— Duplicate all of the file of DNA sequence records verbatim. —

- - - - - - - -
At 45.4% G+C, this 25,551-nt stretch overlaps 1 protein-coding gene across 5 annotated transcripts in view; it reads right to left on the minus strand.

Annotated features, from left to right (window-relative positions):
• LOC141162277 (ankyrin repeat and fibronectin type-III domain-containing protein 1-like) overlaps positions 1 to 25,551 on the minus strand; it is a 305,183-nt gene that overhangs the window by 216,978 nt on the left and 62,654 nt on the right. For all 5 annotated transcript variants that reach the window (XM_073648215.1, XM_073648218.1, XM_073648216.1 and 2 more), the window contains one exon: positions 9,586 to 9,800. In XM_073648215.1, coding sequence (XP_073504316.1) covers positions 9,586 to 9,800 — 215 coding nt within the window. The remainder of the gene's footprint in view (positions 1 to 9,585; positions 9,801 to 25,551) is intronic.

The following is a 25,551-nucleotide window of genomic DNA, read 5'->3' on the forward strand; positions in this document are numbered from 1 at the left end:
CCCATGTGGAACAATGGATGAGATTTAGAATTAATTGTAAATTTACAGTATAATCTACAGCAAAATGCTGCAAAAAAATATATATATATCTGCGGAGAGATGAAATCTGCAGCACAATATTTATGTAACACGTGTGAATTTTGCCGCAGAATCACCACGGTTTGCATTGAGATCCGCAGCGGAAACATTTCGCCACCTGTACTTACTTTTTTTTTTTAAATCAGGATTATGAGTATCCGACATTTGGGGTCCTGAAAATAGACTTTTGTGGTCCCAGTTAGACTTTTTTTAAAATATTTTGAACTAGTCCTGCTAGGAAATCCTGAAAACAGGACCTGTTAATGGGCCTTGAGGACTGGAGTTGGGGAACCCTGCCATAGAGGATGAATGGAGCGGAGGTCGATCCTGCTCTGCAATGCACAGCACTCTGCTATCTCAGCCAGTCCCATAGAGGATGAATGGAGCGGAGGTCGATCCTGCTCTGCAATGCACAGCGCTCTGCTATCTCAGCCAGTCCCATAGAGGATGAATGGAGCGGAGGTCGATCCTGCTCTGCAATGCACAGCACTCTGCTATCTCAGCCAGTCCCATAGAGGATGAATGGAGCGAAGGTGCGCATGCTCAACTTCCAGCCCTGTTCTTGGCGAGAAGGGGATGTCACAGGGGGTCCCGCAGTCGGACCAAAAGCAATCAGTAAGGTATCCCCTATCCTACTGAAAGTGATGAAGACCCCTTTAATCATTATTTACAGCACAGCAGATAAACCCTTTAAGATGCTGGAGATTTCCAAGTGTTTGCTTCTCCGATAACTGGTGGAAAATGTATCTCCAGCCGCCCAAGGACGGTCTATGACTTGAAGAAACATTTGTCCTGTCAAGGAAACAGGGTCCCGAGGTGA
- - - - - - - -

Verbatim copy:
At 45.4% G+C, this 25,551-nt stretch overlaps 1 protein-coding gene across 5 annotated transcripts in view; it reads right to left on the minus strand.

Annotated features, from left to right (window-relative positions):
• LOC141162277 (ankyrin repeat and fibronectin type-III domain-containing protein 1-like) overlaps positions 1 to 25,551 on the minus strand; it is a 305,183-nt gene that overhangs the window by 216,978 nt on the left and 62,654 nt on the right. For all 5 annotated transcript variants that reach the window (XM_073648215.1, XM_073648218.1, XM_073648216.1 and 2 more), the window contains one exon: positions 9,586 to 9,800. In XM_073648215.1, coding sequence (XP_073504316.1) covers positions 9,586 to 9,800 — 215 coding nt within the window. The remainder of the gene's footprint in view (positions 1 to 9,585; positions 9,801 to 25,551) is intronic.

The following is a 25,551-nucleotide window of genomic DNA, read 5'->3' on the forward strand; positions in this document are numbered from 1 at the left end:
CCCATGTGGAACAATGGATGAGATTTAGAATTAATTGTAAATTTACAGTATAATCTACAGCAAAATGCTGCAAAAAAATATATATATATCTGCGGAGAGATGAAATCTGCAGCACAATATTTATGTAACACGTGTGAATTTTGCCGCAGAATCACCACGGTTTGCATTGAGATCCGCAGCGGAAACATTTCGCCACCTGTACTTACTTTTTTTTTTTAAATCAGGATTATGAGTATCCGACATTTGGGGTCCTGAAAATAGACTTTTGTGGTCCCAGTTAGACTTTTTTTAAAATATTTTGAACTAGTCCTGCTAGGAAATCCTGAAAACAGGACCTGTTAATGGGCCTTGAGGACTGGAGTTGGGGAACCCTGCCATAGAGGATGAATGGAGCGGAGGTCGATCCTGCTCTGCAATGCACAGCACTCTGCTATCTCAGCCAGTCCCATAGAGGATGAATGGAGCGGAGGTCGATCCTGCTCTGCAATGCACAGCGCTCTGCTATCTCAGCCAGTCCCATAGAGGATGAATGGAGCGGAGGTCGATCCTGCTCTGCAATGCACAGCACTCTGCTATCTCAGCCAGTCCCATAGAGGATGAATGGAGCGAAGGTGCGCATGCTCAACTTCCAGCCCTGTTCTTGGCGAGAAGGGGATGTCACAGGGGGTCCCGCAGTCGGACCAAAAGCAATCAGTAAGGTATCCCCTATCCTACTGAAAGTGATGAAGACCCCTTTAATCATTATTTACAGCACAGCAGATAAACCCTTTAAGATGCTGGAGATTTCCAAGTGTTTGCTTCTCCGATAACTGGTGGAAAATGTATCTCCAGCCGCCCAAGGACGGTCTATGACTTGAAGAAACATTTGTCCTGTCAAGGAAACAGGGTCCCGAGGTGA